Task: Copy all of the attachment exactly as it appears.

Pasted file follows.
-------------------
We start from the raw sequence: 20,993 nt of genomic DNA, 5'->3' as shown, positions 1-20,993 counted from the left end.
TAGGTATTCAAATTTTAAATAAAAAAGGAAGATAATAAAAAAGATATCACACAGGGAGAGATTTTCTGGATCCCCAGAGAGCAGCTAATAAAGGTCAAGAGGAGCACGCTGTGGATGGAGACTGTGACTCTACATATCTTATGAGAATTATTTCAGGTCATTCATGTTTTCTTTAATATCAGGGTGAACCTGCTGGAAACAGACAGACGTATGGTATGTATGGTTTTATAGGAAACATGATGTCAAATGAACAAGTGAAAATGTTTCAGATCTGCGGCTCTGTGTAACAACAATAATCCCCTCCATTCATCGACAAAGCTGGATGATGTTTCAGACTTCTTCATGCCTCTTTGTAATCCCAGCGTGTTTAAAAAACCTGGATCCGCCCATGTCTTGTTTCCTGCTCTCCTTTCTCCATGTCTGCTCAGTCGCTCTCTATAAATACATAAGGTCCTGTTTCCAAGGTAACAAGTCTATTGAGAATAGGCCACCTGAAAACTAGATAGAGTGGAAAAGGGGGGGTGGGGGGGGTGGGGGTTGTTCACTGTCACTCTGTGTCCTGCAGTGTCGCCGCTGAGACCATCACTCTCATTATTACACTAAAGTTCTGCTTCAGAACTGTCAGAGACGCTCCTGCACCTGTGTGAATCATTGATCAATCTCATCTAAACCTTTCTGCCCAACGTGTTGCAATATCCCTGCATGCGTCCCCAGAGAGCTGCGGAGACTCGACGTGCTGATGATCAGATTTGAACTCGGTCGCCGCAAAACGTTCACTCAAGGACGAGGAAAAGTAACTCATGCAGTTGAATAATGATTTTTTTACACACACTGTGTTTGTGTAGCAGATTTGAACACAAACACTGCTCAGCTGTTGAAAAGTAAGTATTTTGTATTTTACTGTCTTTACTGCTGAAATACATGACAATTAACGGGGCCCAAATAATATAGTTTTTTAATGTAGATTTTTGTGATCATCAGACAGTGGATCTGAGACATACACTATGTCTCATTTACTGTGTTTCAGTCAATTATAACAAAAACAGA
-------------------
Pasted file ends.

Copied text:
We start from the raw sequence: 20,993 nt of genomic DNA, 5'->3' as shown, positions 1-20,993 counted from the left end.
TAGGTATTCAAATTTTAAATAAAAAAGGAAGATAATAAAAAAGATATCACACAGGGAGAGATTTTCTGGATCCCCAGAGAGCAGCTAATAAAGGTCAAGAGGAGCACGCTGTGGATGGAGACTGTGACTCTACATATCTTATGAGAATTATTTCAGGTCATTCATGTTTTCTTTAATATCAGGGTGAACCTGCTGGAAACAGACAGACGTATGGTATGTATGGTTTTATAGGAAACATGATGTCAAATGAACAAGTGAAAATGTTTCAGATCTGCGGCTCTGTGTAACAACAATAATCCCCTCCATTCATCGACAAAGCTGGATGATGTTTCAGACTTCTTCATGCCTCTTTGTAATCCCAGCGTGTTTAAAAAACCTGGATCCGCCCATGTCTTGTTTCCTGCTCTCCTTTCTCCATGTCTGCTCAGTCGCTCTCTATAAATACATAAGGTCCTGTTTCCAAGGTAACAAGTCTATTGAGAATAGGCCACCTGAAAACTAGATAGAGTGGAAAAGGGGGGGTGGGGGGGGTGGGGGTTGTTCACTGTCACTCTGTGTCCTGCAGTGTCGCCGCTGAGACCATCACTCTCATTATTACACTAAAGTTCTGCTTCAGAACTGTCAGAGACGCTCCTGCACCTGTGTGAATCATTGATCAATCTCATCTAAACCTTTCTGCCCAACGTGTTGCAATATCCCTGCATGCGTCCCCAGAGAGCTGCGGAGACTCGACGTGCTGATGATCAGATTTGAACTCGGTCGCCGCAAAACGTTCACTCAAGGACGAGGAAAAGTAACTCATGCAGTTGAATAATGATTTTTTTACACACACTGTGTTTGTGTAGCAGATTTGAACACAAACACTGCTCAGCTGTTGAAAAGTAAGTATTTTGTATTTTACTGTCTTTACTGCTGAAATACATGACAATTAACGGGGCCCAAATAATATAGTTTTTTAATGTAGATTTTTGTGATCATCAGACAGTGGATCTGAGACATACACTATGTCTCATTTACTGTGTTTCAGTCAATTATAACAAAAACAGA